Our brand is a reflection of the many attributes that define MIT. It celebrates our entire community and is designed to be leveraged across the Institute. There are different approaches for using the brand within your own department or group.
The MIT logo functions as the shorthand representation of the Institute’s parent brand and is our most widely recognized graphic identifier. Using the MIT logo in your department or organization’s identities and communications sends a clear message: you are connected with the power and promise of the Institute.
In this option, your department or group is presented as a direct extension of the MIT parent brand. Sub-branding allows your DLC’s brand to be consistent with the overall system. This option connects you to the parent brand, yet there is still room for creative expression through design and the use of color.
Why consider a sub-brand logo for your DLC?
The strength of the MIT brand is closely connected with your department, increasing recognition and trust.
Clarity and consistency
Sub-brand logos eliminate ambiguity by presenting a unified look across MIT.
By leveraging MIT’s visual brand language, you save time, energy, and resources.
The sub-brand strategy is the best way to leverage MIT’s strong name recognition and global reputation.
Sub-branding may only be used for a department, group, or program’s name.
It may not be used for publications, events, or resources (such as this Brand Guide website); by departments or programs that include the name of an external organization; or by student groups.
If you choose the sub-branding strategy, the Institute Office of Communications (IOC) will create your logo at no charge and provide you with the appropriate web and print files (social media icons are available for download). Sub-brand logos must be created by the IOC to ensure that they qualify to use sub-branding and that they are built correctly. Do not build your own logos. Contact firstname.lastname@example.org to request a sub-brand logo.
Sub-brand logo colors
Sub-brand logos may appear in any of MIT’s core colors—MIT red, silver gray, bright red, black, and white—for communications collateral. On a colored background, sub-brand logos must appear in either black or white.
There are no restrictions on the use of background colors. If you choose to use colors outside of MIT’s core palette, we recommend selecting from the expanded palette. To ensure legibility, always check that the background color you’ve chosen provides sufficient contrast. The WebAIM Contrast Checker is a free tool for checking color contrast.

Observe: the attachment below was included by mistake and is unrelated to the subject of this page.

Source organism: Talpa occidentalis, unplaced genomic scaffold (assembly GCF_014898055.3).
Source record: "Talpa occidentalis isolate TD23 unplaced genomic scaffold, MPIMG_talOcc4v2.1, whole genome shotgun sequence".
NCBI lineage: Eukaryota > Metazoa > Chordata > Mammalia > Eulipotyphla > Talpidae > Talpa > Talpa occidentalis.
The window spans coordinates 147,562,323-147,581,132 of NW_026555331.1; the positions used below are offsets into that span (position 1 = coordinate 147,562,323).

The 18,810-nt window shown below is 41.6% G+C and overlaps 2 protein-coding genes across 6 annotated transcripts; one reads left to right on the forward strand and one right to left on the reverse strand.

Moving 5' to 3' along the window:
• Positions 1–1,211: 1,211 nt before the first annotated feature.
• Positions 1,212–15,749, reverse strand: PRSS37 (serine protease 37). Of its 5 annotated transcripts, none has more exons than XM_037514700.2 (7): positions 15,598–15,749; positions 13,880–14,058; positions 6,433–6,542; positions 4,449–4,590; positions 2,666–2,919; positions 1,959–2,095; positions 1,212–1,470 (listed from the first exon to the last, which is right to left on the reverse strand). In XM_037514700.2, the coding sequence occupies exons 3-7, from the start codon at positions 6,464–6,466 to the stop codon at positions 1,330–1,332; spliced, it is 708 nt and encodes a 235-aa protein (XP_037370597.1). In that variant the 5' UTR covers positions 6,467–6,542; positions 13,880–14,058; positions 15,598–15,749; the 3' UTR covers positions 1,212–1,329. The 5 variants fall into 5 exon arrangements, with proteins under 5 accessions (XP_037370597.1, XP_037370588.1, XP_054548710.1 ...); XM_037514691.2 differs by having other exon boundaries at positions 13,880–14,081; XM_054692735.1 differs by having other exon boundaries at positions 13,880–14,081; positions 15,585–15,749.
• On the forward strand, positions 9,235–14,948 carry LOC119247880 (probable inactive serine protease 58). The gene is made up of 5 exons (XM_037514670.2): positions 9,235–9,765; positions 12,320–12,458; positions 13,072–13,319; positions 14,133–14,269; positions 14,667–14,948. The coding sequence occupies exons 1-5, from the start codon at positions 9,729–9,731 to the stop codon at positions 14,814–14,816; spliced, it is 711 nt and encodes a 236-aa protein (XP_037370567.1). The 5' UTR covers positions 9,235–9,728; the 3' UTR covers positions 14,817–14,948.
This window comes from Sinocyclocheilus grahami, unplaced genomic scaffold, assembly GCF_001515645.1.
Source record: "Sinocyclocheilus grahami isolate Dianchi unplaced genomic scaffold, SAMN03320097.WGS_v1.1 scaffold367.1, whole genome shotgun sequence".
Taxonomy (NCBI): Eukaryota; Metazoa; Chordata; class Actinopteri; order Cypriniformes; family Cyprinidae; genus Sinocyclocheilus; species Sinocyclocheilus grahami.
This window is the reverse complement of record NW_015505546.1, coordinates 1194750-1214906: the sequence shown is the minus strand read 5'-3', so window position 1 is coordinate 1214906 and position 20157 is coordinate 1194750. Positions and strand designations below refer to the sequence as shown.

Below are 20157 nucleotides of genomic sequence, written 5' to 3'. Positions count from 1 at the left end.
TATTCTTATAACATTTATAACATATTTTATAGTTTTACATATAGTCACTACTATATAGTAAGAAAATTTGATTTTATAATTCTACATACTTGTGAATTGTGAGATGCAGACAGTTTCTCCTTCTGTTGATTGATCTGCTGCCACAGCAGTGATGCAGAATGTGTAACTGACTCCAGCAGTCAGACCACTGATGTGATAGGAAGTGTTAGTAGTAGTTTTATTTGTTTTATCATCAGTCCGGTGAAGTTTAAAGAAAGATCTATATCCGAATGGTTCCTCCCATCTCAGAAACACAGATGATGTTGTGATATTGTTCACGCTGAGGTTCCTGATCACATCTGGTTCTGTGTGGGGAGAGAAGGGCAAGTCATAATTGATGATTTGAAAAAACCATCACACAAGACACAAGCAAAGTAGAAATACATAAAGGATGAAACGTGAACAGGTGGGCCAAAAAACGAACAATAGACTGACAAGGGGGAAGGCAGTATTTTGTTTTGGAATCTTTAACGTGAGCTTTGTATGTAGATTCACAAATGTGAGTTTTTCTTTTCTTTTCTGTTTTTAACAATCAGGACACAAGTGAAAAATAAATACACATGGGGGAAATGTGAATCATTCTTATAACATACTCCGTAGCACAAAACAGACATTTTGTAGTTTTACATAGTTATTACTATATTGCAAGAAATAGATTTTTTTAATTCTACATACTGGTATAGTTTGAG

For branded merchandise only, sub-brand logos can be used in any color on a background of any color, but designs need to be submitted for review to ensure legibility and contrast. We recommend using the core palette for sub-brand logos when possible.
Sub-brand logos in the core palette colors
Sub-brand logos in white on the core palette background colors
Sub-brand logos on secondary palette colors
While we strongly recommend that DLCs use sub-branding whenever possible, you also have the option of using an existing custom logo or creating a new one. This strategy, known as endorsed branding, makes your department or group’s brand the primary focus, with the MIT brand playing a supporting yet significant role. This option requires the MIT logo to be within the same field of vision as your logo.
Endorsed branding can be used for events, publications, and resources (such as this Brand Guide website); by departments or programs that include the name of an external company; and by student groups.
When using both your logo and the MIT logo on the same communications piece, it is important to consider position and scale so that both brands are effectively represented.
Place the logos purposefully. Seek placements that give equal prominence to both logos while also maintaining a visually pleasing composition.
Ensure that the sizes of the two logos are visually balanced and that both logos are visible and legible. Adjustments may be needed, depending on the application.
In some instances, space limitations may make it difficult for the MIT logo to appear in the same size as your department’s logo. It is still important to consider the overall scale relationship between the two logos.
Logos that are similar in scale but slightly different appear imbalanced and unconsidered. If the MIT logo needs to be smaller than your department’s logo, consider reducing the scale of the MIT logo by half.
Only MIT student groups sponsored through formal channels (those that request and receive written approval to be sponsored by a department, laboratory, or center) or clubs recognized by the Association of Student Activities are authorized to use the MIT name and logo for club-related purposes. Approved student organizations are not permitted to alter MIT’s logo or combine it with any other logo, text, or image, or to use the MIT logo as their social media icon. For additional guidance, please contact the Institute Office of Communications.